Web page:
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Archive for Saturday, November 6, 2004

Life in the fasting lane

KU Muslim association organizes Fast-a-Thon

November 6, 2004

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Asma Rehman first tried to observe the traditional Muslim, sunrise-to-sunset Ramadan fast when she was just 6 years old.

But her family wouldn't let her, convinced she was too young to go all day without food.

"I know I could have done it," Rehman said, laughing at the memory.

These days, Rehman, 24, does observe the Ramadan fast, abstaining from food and water from morning to nightfall every day for one month.

"The only thing that's difficult is the temptation (at the sight of food). It teaches you a lot about self-control," said Rehman, a Kansas University senior from Kansas City, Mo.

She is the president of the Muslim Student Assn. of Kansas University.

Hundreds of her fellow KU students are expected to take the opportunity to experience just one day of Ramadan fasting Wednesday in an event called the "Ramadan Fast-a-Thon: Get Hungry for Change."

Organized by the school's Muslim Student Assn., the fast-a-thon involves asking non-Muslim students to take a pledge to fast during daylight hours Wednesday.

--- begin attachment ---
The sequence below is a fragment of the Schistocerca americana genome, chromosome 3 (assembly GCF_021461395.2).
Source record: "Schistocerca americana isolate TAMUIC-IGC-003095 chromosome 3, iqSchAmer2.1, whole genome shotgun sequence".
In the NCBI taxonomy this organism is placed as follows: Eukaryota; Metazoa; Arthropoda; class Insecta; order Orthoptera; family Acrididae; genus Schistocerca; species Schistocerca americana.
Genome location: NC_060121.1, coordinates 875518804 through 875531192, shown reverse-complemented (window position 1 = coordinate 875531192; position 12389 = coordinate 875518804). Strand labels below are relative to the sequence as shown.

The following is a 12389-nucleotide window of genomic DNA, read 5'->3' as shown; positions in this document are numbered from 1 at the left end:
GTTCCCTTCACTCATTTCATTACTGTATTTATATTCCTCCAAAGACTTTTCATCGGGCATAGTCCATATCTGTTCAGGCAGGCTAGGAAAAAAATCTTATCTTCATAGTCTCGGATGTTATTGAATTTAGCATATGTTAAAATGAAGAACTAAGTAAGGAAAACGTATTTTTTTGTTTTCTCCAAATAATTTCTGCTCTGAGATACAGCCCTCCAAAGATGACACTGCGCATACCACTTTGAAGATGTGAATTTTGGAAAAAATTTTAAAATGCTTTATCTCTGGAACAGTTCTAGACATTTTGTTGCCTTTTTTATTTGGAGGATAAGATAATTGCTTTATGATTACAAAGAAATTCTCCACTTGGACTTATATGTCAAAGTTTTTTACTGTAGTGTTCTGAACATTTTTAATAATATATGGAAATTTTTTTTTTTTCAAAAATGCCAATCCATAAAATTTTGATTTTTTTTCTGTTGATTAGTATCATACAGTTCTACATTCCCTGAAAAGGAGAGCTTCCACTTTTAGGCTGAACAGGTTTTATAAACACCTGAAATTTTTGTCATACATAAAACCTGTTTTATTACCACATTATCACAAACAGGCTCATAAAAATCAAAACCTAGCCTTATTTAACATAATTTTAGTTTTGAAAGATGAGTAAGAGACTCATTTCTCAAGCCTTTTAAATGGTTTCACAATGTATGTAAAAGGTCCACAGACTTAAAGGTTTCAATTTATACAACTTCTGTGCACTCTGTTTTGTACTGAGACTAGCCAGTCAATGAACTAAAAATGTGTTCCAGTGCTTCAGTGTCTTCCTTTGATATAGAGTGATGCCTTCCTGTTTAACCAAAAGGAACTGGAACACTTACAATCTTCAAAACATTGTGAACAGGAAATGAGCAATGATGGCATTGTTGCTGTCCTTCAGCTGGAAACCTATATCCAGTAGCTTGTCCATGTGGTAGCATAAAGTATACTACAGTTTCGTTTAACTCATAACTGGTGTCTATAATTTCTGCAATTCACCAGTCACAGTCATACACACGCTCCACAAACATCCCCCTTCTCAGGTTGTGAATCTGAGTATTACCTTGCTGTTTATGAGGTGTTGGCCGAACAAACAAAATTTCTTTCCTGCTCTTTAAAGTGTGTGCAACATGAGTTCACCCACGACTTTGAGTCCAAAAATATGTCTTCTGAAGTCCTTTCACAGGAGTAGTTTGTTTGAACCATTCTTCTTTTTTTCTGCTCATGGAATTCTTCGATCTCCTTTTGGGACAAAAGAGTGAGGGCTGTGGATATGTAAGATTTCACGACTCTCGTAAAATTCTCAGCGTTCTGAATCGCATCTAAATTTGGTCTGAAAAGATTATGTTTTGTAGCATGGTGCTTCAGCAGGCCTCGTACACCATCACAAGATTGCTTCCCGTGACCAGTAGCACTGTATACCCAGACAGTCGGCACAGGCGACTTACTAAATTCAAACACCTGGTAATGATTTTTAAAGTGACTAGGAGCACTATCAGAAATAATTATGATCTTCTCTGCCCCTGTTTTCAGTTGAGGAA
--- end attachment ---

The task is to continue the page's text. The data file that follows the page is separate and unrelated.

Earlier this week, about 125 students had already signed up to participate in the fast-a-thon, according to Rehman.

Ramadan, the ninth month of the Muslim lunar calendar, and the holiest month of the year to followers of Islam, began Oct. 15.

It is expected to end (based upon the appearance of the new moon) Nov. 13.

Asma Rehman, president of Muslim Student Assn. of Kansas
University, chats with a friend on the phone at the Kansas Union.
Rehman, a senior from Kansas City, Mo., is fasting during Ramadan.
She is recruiting participants for the organization's upcoming
Fast-A-Thon.

Asma Rehman, president of Muslim Student Assn. of Kansas University, chats with a friend on the phone at the Kansas Union. Rehman, a senior from Kansas City, Mo., is fasting during Ramadan. She is recruiting participants for the organization's upcoming Fast-A-Thon.

Collective idea

Muslims fast during the daylight hours of Ramadan as an act of submission, solidarity and remembrance, according to Rehman.

One of the main reasons for fasting is to call attention to those who go hungry every day -- not as an exercise of religious expression, but as a simple fact of life.

The goals of the fast-a-thon are to raise awareness of hunger and poverty in Lawrence, as well as to build bridges of understanding between Muslim and non-Muslim students at KU, she said.

In addition, by organizing the event, members of the Muslim Student Assn. are helping to fulfill their own obligation to provide charity to the needy, which is an essential aspect of Ramadan.

The student association has 45-50 active members, but about 300 KU students who come from around the world belong to the group, according to Rehman.

This will be the first time a Ramadan fast-a-thon fund-raiser has been organized at KU. But Muslim students at other American universities have sponsored fast-a-thons in recent years.